South Carolina's Melvin Ingram, considered by many to be one of the top two or three defensive end prospects in the field, doesn't want any team to cross him off their board. Ingram stands about 6-1 and is in the 270-275-pound range, making him an end in the mold of the Indianapolis Colts' Dwight Freeney. Freeney has excelled as a 4-3 end, but many players Ingram's size get more attention from 3-4 teams looking for a stand-up rusher at linebacker.
Ingram, who played within an extremely deep group of linemen at South Carolina and was utilized in a variety of roles, says he's ready for anything at the next level.
" It really doesn't matter to me as long as I'm on the football field," he said. "I feel like playing so many roles helped me make something out of my potential because I feel like my coach gave me the opportunity to show my athletic ability in every way. I feel real comfortable [playing linebacker]. It's like second nature."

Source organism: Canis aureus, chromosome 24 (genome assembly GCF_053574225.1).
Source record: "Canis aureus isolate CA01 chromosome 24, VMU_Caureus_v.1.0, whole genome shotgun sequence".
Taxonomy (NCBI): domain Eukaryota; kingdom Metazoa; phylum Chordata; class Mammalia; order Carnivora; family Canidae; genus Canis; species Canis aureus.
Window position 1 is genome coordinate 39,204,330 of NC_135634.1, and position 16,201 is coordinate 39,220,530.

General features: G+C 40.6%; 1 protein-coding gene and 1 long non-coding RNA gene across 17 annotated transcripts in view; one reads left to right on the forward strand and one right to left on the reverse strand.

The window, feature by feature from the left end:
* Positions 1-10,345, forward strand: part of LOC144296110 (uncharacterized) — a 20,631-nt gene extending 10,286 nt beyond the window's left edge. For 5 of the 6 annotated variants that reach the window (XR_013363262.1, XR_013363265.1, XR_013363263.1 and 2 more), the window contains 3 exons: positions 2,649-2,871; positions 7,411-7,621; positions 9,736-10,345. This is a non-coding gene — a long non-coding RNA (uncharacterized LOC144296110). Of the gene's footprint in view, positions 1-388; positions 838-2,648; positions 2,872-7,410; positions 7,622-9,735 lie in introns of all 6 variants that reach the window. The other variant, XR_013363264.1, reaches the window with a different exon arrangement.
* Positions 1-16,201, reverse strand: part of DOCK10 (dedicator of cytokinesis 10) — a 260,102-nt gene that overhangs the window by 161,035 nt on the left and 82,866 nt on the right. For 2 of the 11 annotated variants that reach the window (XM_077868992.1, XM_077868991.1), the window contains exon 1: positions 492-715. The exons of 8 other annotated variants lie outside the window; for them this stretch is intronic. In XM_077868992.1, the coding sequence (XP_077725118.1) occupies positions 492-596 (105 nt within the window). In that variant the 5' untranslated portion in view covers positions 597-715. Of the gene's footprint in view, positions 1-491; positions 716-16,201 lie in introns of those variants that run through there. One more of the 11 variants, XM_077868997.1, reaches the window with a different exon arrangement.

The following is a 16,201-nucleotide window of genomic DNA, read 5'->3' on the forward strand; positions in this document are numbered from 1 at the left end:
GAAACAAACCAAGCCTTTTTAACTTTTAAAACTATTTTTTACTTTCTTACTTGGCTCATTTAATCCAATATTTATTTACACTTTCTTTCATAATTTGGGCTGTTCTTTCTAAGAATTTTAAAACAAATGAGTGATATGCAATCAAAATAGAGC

Ingram isn't alone. Missouri defensive end Jacquies Smith was asked, moments after sitting down at a table in the interview room on Saturday, what he felt was the number-one thing he wanted to display to teams at the Combine this week. The first word out of his mouth was "versatility." To emphasize the point, he said he felt completely comfortable dropping into space and covering pass-catchers on their routes.
Boise State end Shea McClellin said that teams have talked to him about many different roles during his round of interviews in the evenings during the Combine. He played end in a 3-4 set and also lined up as a weak-side linebacker in a 4-3 front during his time at Boise State.
Smith's teammate at Mizzou, defensive tackle Dominique Hamilton tops 300 pounds and is clearly earmarked for the interior line. However, he still touted his versatility on Saturday, saying he didn't care where he played along the front line. Hamilton has played mostly in a 4-3 but has been told he could fit best in the NFL as a 3-4 end like his Missouri predecessor, Justin Smith.
Mississippi State defensive tackle Fletcher Cox expounded on his versatility too. Even small-school prospect Akiem Hicks (he transferred to Regina after recruiting violation issues at LSU) isn't sure where he will end up in the NFL. He started out on the outside but feels he really hit his stride after moving down to the three-technique defensive tackle position later in his career.